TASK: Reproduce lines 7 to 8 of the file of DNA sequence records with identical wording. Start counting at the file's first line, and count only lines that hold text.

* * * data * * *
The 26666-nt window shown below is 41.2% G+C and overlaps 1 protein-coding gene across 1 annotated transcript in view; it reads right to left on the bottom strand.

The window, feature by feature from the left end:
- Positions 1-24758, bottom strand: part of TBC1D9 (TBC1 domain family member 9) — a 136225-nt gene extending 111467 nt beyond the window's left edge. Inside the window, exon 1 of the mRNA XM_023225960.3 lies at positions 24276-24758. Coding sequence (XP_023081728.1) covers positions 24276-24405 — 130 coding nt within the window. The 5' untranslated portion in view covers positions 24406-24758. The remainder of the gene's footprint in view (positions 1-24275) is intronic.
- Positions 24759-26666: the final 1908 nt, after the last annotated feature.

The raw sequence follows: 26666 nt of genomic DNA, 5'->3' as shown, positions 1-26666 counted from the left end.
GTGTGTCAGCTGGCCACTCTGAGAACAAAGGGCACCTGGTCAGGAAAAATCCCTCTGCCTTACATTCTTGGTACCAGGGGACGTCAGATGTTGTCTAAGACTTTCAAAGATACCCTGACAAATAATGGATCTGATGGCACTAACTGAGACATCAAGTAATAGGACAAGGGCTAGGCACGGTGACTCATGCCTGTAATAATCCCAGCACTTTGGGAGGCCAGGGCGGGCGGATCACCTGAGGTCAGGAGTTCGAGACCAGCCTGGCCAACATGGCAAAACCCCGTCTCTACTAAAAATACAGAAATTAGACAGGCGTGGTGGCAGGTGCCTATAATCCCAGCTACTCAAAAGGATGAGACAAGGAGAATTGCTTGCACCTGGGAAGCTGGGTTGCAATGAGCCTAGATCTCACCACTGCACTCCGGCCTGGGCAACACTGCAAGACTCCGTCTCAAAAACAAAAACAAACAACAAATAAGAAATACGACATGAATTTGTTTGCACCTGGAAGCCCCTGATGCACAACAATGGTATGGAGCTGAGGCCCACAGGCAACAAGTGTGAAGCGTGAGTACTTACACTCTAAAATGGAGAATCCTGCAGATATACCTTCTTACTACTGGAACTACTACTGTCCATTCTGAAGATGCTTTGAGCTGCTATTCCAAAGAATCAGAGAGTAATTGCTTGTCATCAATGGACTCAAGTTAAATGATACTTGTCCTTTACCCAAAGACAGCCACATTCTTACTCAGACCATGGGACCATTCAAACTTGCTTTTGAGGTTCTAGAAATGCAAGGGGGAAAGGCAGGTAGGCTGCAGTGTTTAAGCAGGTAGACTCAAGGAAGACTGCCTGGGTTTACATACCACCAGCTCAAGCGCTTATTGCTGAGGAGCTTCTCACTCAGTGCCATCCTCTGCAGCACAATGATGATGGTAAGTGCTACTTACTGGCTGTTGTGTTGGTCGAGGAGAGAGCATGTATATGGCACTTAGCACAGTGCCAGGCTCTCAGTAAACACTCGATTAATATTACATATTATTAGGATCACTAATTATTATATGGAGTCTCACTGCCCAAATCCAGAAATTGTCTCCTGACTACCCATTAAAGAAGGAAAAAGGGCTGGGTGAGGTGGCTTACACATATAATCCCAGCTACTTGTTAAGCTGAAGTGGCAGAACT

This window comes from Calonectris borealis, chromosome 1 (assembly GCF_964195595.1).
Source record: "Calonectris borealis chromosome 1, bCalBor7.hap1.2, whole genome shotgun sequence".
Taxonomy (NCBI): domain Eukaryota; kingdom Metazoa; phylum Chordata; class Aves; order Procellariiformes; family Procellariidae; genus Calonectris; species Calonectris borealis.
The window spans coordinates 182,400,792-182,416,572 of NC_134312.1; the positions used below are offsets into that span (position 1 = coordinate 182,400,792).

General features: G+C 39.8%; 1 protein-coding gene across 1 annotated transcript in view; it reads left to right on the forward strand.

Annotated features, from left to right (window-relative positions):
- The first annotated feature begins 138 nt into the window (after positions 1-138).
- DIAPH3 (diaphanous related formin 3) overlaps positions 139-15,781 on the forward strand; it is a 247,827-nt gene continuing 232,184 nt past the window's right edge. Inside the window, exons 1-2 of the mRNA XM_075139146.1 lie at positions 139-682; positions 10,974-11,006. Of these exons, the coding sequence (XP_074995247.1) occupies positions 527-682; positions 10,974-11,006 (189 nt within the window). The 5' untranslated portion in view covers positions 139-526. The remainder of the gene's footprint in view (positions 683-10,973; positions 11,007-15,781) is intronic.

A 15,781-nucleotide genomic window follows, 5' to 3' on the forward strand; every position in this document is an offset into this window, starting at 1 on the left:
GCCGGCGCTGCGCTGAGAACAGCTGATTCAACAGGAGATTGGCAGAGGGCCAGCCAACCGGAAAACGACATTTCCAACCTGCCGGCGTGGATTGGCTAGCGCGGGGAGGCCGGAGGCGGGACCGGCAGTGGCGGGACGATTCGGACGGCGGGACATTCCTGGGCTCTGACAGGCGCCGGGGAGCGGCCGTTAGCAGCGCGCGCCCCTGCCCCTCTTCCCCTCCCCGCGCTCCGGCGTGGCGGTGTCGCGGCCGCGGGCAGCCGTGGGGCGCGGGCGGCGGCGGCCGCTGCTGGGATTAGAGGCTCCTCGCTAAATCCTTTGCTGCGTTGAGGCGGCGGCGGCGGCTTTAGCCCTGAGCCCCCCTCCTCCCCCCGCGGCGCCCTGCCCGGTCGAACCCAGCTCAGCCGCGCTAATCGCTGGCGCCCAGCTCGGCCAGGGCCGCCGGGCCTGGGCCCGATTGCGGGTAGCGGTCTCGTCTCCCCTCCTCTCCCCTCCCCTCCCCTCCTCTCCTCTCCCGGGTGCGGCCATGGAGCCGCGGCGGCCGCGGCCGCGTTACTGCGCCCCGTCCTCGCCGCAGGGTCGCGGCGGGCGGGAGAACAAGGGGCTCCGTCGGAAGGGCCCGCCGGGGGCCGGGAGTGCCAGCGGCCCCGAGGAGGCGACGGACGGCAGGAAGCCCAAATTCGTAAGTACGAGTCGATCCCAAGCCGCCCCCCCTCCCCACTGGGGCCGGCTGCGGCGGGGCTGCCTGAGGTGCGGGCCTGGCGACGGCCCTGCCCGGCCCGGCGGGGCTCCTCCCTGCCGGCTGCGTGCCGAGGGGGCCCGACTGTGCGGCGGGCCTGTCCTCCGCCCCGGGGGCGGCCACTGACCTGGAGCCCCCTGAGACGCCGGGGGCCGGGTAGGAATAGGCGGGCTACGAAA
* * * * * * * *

This window comes from Calonectris borealis, chromosome 1 (assembly GCF_964195595.1).
Source record: "Calonectris borealis chromosome 1, bCalBor7.hap1.2, whole genome shotgun sequence".